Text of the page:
Regarding the fourth paradox, education of accountants, to educate all the Brigham Young University accountants as a piece of the underlying examination group for the “150-hour program” supported by the AICPA has built up a five-year expert program containing six essential abilities which are trusted to meet the future needs of the accounting profession. This program is excellent and will accommodate all the critical areas of accounting education necessary for accounting professionals. As argued by Flegm (2013), one can practice accounting without a CPA designation; then again, a man doesn’t require higher education to work on bookkeeping; at any rate, at the accounting level, albeit today, learning of the PC would be fundamental. Nor is an expert confirmation to practice applied bookkeeping hypothesis required at its topmost level.

How are you and your current-day industry affected by these paradoxes noted in 2007?

Chris Baysden wrote an article published in the Journal of Accountancy describing the skill set needed for modern-day accountants. It mainly deals with those who have recently graduated from college. The article gives a nice little look into the future of accountants. Among the things changing in firms is how they train new employees. Firms likewise are actualizing training projects to enable new contracts to learn soft aptitudes, for example, how to work with and present to customers (Baysden, 2013)

This paradox about the trade-off between soft and technical skills severely challenges employment procedures. “Soft” skills will always take a back seat compared to technical skills, but this article shows that more and more effort is being put into enhancing these skills. Few audit supervisors and executives inside business think soft aptitude training is justified regardless of the cost, Fowler stated, noticing that he needed to pay for his exercises. The shocking incongruity of such a silly way to deal with soft aptitude training is that compelling interchanges can drive efficiencies and spare an entity’s cash (Hagel, 2013). Jack Hagel points out that in the past, businesses have taken for granted the softer skills and are now paying for them.

Also, another paradox affecting the current accounting professional industry is the paradox whereby the auditee will have to pay an auditor for the services rendered; there have been witnessed in many instances to compromise independence. The institutional relationship between auditor and company, namely that the company pays the auditor to audit the accounts, might be a source of ethical and actuarial compromise. With the financial self-interest of both auditor and company remaining focused on the need for a ‘clean’ audit, a genuine possibility remained that processes and relationships would substitute for independence. Rules would be met, but independence would be sacrificed. Alternative reforms aimed at creating a different institutional relationship, such as socializing the audit by pooling company resources and hence funding audits effectively independent of a financial conflict of interest, were not considered.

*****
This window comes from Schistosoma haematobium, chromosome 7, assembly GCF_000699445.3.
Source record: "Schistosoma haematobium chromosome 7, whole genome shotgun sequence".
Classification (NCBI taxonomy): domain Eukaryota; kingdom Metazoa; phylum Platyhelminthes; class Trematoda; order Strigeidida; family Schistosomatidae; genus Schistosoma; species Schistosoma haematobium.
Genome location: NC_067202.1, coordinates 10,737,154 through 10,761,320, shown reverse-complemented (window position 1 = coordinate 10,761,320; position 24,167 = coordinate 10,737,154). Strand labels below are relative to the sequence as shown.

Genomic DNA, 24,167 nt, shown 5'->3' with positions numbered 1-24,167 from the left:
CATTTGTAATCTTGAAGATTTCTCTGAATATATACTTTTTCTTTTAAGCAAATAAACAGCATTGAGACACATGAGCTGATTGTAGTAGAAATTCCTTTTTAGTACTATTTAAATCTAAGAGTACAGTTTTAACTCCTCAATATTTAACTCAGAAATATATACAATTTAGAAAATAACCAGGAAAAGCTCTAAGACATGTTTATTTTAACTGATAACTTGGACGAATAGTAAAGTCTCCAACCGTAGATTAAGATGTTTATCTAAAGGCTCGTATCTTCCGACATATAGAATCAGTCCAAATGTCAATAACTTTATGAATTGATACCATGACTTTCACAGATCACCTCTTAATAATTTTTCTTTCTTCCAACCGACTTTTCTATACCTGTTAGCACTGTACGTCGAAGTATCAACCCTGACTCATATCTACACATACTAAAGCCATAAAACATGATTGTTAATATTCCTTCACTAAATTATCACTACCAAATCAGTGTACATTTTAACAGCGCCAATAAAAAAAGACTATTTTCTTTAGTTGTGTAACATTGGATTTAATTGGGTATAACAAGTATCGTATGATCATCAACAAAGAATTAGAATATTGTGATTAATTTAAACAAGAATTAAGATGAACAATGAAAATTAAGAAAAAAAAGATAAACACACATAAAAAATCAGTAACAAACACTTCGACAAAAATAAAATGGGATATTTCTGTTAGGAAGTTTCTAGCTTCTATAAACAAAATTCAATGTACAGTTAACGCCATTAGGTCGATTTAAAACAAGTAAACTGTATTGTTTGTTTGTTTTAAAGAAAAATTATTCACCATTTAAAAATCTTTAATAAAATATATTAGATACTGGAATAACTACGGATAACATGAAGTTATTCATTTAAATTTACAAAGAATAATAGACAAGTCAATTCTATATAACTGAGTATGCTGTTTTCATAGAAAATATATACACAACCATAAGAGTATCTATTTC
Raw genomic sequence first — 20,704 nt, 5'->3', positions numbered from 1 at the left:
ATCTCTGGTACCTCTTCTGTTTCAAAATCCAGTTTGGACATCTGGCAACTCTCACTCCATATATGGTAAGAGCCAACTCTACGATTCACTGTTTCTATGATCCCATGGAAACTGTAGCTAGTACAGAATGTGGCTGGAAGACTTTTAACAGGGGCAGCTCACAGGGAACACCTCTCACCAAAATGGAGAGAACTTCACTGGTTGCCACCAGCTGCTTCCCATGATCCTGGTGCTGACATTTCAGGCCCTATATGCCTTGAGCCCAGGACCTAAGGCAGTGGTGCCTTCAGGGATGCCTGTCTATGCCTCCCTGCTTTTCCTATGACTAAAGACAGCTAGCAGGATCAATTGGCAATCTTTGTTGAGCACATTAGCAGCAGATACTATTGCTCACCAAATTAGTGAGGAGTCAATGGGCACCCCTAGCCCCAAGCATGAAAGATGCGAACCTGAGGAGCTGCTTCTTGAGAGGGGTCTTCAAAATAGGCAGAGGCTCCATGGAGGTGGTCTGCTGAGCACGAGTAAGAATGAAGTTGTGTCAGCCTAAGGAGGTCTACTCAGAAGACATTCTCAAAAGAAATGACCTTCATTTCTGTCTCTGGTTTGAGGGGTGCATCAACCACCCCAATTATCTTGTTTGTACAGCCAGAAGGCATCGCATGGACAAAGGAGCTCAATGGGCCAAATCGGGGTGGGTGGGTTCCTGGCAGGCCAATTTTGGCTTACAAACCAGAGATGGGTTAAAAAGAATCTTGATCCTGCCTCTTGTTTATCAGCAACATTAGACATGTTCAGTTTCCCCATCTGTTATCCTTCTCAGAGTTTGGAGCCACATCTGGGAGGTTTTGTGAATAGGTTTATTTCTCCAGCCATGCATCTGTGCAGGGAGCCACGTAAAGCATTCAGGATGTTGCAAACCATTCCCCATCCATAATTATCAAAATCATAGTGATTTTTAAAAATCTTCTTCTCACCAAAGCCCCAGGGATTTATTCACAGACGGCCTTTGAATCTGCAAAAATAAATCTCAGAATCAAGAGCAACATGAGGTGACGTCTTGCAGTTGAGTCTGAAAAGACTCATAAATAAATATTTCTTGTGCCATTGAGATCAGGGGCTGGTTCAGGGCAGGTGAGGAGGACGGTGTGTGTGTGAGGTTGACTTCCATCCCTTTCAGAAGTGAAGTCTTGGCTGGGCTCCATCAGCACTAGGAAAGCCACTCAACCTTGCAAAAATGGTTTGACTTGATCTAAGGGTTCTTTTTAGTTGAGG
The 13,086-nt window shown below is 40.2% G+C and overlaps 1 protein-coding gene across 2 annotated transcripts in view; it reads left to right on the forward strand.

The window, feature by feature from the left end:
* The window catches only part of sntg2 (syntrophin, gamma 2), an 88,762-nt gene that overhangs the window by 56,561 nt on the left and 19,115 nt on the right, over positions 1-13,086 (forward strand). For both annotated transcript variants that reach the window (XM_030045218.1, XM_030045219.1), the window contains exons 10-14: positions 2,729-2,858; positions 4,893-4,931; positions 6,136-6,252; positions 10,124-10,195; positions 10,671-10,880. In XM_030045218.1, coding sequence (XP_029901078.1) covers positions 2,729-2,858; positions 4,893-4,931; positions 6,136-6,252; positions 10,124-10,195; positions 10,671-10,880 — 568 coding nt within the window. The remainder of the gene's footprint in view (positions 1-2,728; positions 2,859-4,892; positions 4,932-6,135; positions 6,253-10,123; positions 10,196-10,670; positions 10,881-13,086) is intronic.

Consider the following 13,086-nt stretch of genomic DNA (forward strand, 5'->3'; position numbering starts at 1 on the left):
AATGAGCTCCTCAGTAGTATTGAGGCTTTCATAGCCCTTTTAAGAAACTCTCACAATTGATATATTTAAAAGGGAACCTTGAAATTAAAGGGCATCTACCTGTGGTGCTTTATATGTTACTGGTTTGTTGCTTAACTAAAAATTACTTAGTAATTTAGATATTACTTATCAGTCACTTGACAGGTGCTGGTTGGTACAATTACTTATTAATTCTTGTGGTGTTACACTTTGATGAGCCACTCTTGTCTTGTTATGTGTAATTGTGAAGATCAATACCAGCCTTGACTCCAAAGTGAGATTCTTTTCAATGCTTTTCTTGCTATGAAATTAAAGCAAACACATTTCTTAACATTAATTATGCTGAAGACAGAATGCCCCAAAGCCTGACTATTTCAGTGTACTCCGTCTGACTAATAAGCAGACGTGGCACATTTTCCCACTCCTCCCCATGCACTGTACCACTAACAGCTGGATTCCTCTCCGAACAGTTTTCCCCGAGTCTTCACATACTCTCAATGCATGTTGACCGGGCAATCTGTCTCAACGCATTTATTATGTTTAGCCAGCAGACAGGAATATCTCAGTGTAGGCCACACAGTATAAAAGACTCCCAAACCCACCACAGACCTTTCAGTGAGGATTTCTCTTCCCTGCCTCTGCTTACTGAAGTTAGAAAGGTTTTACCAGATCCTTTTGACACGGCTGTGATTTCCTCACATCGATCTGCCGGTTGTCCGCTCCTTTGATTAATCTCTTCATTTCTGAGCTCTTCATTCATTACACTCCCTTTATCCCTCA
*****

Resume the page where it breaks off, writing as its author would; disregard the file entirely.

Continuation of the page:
What are the current trends in these areas?

The connection between “soft skills” and technical skills looks into the future of education in the accounting field. The education system will change as people learn that “soft” skills are just as necessary as technical skills. The course load at Brigham Young University is just a start, and more and more universities and colleges around the globe will change. An article titled “CPA Horizons 2025: A Road Map for the Future” mentions plenty of items that they think will happen to accountants in the future. One main point is that “new CPAs must have a broad knowledge of business and soft skills and not simply focus on technical accounting” (Journal of Accountancy, 2013).

Project what a 2025 article might say.

While the article by Flegm was written in 2007, I do not believe that much will change. The points made in the description of the paradoxes still hold today. However, I do not see enough change to address these paradoxes. An article in 2015 would be somewhat similar to this, although it seems there is more and more education dealing with these “soft” skills.

The examination demonstrates that the profession from sole experts to medium and substantial firm individuals to individuals in business and industry to those in government and the scholarly world—has a beautiful future and should react rapidly and intensely to the rising ground on political, monetary, social, mechanical and administrative fronts. Bits of knowledge and directions identified with circumstances and difficulties for the profession rose. CPAs and the bookkeeping profession will form their future by utilizing these bits of education and leadership as a guide.